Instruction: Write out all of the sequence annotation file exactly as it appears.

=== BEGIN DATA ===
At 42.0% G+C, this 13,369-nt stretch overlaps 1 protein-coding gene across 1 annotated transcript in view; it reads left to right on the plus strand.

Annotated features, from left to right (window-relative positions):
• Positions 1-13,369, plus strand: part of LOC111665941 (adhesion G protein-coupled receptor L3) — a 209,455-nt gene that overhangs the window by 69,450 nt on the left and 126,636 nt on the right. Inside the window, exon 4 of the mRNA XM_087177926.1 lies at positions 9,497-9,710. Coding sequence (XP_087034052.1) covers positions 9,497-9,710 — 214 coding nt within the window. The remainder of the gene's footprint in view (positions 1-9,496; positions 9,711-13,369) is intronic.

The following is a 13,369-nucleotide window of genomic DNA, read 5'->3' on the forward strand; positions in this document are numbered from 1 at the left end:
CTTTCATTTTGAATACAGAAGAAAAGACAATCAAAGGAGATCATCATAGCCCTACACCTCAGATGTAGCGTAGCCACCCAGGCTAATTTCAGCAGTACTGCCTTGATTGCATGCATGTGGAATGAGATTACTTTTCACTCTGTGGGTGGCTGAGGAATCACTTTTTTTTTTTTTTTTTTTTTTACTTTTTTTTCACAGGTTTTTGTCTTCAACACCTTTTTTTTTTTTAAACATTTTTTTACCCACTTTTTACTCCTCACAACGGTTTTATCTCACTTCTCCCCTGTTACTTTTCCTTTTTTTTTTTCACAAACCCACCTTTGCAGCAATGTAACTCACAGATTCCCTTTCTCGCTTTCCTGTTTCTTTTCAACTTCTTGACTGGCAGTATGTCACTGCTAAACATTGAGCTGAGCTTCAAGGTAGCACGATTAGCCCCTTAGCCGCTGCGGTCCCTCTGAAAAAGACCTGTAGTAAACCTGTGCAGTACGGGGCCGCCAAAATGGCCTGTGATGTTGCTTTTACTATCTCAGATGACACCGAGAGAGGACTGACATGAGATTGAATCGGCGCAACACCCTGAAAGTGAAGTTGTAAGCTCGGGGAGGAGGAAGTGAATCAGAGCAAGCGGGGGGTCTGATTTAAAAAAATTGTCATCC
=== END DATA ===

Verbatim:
At 42.0% G+C, this 13,369-nt stretch overlaps 1 protein-coding gene across 1 annotated transcript in view; it reads left to right on the plus strand.

Annotated features, from left to right (window-relative positions):
• Positions 1-13,369, plus strand: part of LOC111665941 (adhesion G protein-coupled receptor L3) — a 209,455-nt gene that overhangs the window by 69,450 nt on the left and 126,636 nt on the right. Inside the window, exon 4 of the mRNA XM_087177926.1 lies at positions 9,497-9,710. Coding sequence (XP_087034052.1) covers positions 9,497-9,710 — 214 coding nt within the window. The remainder of the gene's footprint in view (positions 1-9,496; positions 9,711-13,369) is intronic.

The following is a 13,369-nucleotide window of genomic DNA, read 5'->3' on the forward strand; positions in this document are numbered from 1 at the left end:
CTTTCATTTTGAATACAGAAGAAAAGACAATCAAAGGAGATCATCATAGCCCTACACCTCAGATGTAGCGTAGCCACCCAGGCTAATTTCAGCAGTACTGCCTTGATTGCATGCATGTGGAATGAGATTACTTTTCACTCTGTGGGTGGCTGAGGAATCACTTTTTTTTTTTTTTTTTTTTTTACTTTTTTTTCACAGGTTTTTGTCTTCAACACCTTTTTTTTTTTTAAACATTTTTTTACCCACTTTTTACTCCTCACAACGGTTTTATCTCACTTCTCCCCTGTTACTTTTCCTTTTTTTTTTTCACAAACCCACCTTTGCAGCAATGTAACTCACAGATTCCCTTTCTCGCTTTCCTGTTTCTTTTCAACTTCTTGACTGGCAGTATGTCACTGCTAAACATTGAGCTGAGCTTCAAGGTAGCACGATTAGCCCCTTAGCCGCTGCGGTCCCTCTGAAAAAGACCTGTAGTAAACCTGTGCAGTACGGGGCCGCCAAAATGGCCTGTGATGTTGCTTTTACTATCTCAGATGACACCGAGAGAGGACTGACATGAGATTGAATCGGCGCAACACCCTGAAAGTGAAGTTGTAAGCTCGGGGAGGAGGAAGTGAATCAGAGCAAGCGGGGGGTCTGATTTAAAAAAATTGTCATCC